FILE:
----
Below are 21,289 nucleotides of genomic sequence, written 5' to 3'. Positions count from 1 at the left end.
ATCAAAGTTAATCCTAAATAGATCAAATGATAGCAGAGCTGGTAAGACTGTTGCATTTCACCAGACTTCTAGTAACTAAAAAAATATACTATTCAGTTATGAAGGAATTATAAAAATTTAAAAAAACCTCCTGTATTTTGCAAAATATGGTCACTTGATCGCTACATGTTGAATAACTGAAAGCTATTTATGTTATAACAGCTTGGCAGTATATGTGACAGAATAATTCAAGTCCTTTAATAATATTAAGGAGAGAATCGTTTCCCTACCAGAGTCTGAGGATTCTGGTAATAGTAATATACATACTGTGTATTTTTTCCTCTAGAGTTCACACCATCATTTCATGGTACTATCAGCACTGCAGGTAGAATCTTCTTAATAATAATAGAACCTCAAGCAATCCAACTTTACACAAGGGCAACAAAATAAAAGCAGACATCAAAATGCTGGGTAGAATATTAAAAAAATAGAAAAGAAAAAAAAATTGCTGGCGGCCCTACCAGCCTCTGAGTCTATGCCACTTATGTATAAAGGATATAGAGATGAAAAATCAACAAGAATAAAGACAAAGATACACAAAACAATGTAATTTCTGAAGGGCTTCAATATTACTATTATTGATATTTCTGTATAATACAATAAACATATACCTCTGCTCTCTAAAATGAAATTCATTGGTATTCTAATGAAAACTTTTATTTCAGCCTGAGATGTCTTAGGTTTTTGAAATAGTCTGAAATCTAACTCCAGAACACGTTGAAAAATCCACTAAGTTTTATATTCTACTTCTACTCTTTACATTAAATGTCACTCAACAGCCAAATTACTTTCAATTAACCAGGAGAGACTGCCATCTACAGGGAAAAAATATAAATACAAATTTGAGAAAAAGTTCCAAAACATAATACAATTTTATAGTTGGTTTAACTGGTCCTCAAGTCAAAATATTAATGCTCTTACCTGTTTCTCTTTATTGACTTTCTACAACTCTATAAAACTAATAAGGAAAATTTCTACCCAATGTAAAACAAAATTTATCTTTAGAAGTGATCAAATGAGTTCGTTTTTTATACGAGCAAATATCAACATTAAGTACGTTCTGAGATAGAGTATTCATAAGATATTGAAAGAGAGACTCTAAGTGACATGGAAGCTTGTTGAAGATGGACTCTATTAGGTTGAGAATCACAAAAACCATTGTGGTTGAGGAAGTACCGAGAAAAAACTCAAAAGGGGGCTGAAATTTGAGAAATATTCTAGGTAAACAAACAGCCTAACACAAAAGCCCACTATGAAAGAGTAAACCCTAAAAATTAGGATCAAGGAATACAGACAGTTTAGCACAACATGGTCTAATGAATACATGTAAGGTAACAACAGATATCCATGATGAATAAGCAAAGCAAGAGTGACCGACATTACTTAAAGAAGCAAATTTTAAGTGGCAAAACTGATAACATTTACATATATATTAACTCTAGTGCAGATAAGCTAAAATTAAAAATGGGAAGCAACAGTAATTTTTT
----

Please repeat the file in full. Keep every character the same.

Below are 21,289 nucleotides of genomic sequence, written 5' to 3'. Positions count from 1 at the left end.
ATCAAAGTTAATCCTAAATAGATCAAATGATAGCAGAGCTGGTAAGACTGTTGCATTTCACCAGACTTCTAGTAACTAAAAAAATATACTATTCAGTTATGAAGGAATTATAAAAATTTAAAAAAACCTCCTGTATTTTGCAAAATATGGTCACTTGATCGCTACATGTTGAATAACTGAAAGCTATTTATGTTATAACAGCTTGGCAGTATATGTGACAGAATAATTCAAGTCCTTTAATAATATTAAGGAGAGAATCGTTTCCCTACCAGAGTCTGAGGATTCTGGTAATAGTAATATACATACTGTGTATTTTTTCCTCTAGAGTTCACACCATCATTTCATGGTACTATCAGCACTGCAGGTAGAATCTTCTTAATAATAATAGAACCTCAAGCAATCCAACTTTACACAAGGGCAACAAAATAAAAGCAGACATCAAAATGCTGGGTAGAATATTAAAAAAATAGAAAAGAAAAAAAAATTGCTGGCGGCCCTACCAGCCTCTGAGTCTATGCCACTTATGTATAAAGGATATAGAGATGAAAAATCAACAAGAATAAAGACAAAGATACACAAAACAATGTAATTTCTGAAGGGCTTCAATATTACTATTATTGATATTTCTGTATAATACAATAAACATATACCTCTGCTCTCTAAAATGAAATTCATTGGTATTCTAATGAAAACTTTTATTTCAGCCTGAGATGTCTTAGGTTTTTGAAATAGTCTGAAATCTAACTCCAGAACACGTTGAAAAATCCACTAAGTTTTATATTCTACTTCTACTCTTTACATTAAATGTCACTCAACAGCCAAATTACTTTCAATTAACCAGGAGAGACTGCCATCTACAGGGAAAAAATATAAATACAAATTTGAGAAAAAGTTCCAAAACATAATACAATTTTATAGTTGGTTTAACTGGTCCTCAAGTCAAAATATTAATGCTCTTACCTGTTTCTCTTTATTGACTTTCTACAACTCTATAAAACTAATAAGGAAAATTTCTACCCAATGTAAAACAAAATTTATCTTTAGAAGTGATCAAATGAGTTCGTTTTTTATACGAGCAAATATCAACATTAAGTACGTTCTGAGATAGAGTATTCATAAGATATTGAAAGAGAGACTCTAAGTGACATGGAAGCTTGTTGAAGATGGACTCTATTAGGTTGAGAATCACAAAAACCATTGTGGTTGAGGAAGTACCGAGAAAAAACTCAAAAGGGGGCTGAAATTTGAGAAATATTCTAGGTAAACAAACAGCCTAACACAAAAGCCCACTATGAAAGAGTAAACCCTAAAAATTAGGATCAAGGAATACAGACAGTTTAGCACAACATGGTCTAATGAATACATGTAAGGTAACAACAGATATCCATGATGAATAAGCAAAGCAAGAGTGACCGACATTACTTAAAGAAGCAAATTTTAAGTGGCAAAACTGATAACATTTACATATATATTAACTCTAGTGCAGATAAGCTAAAATTAAAAATGGGAAGCAACAGTAATTTTTT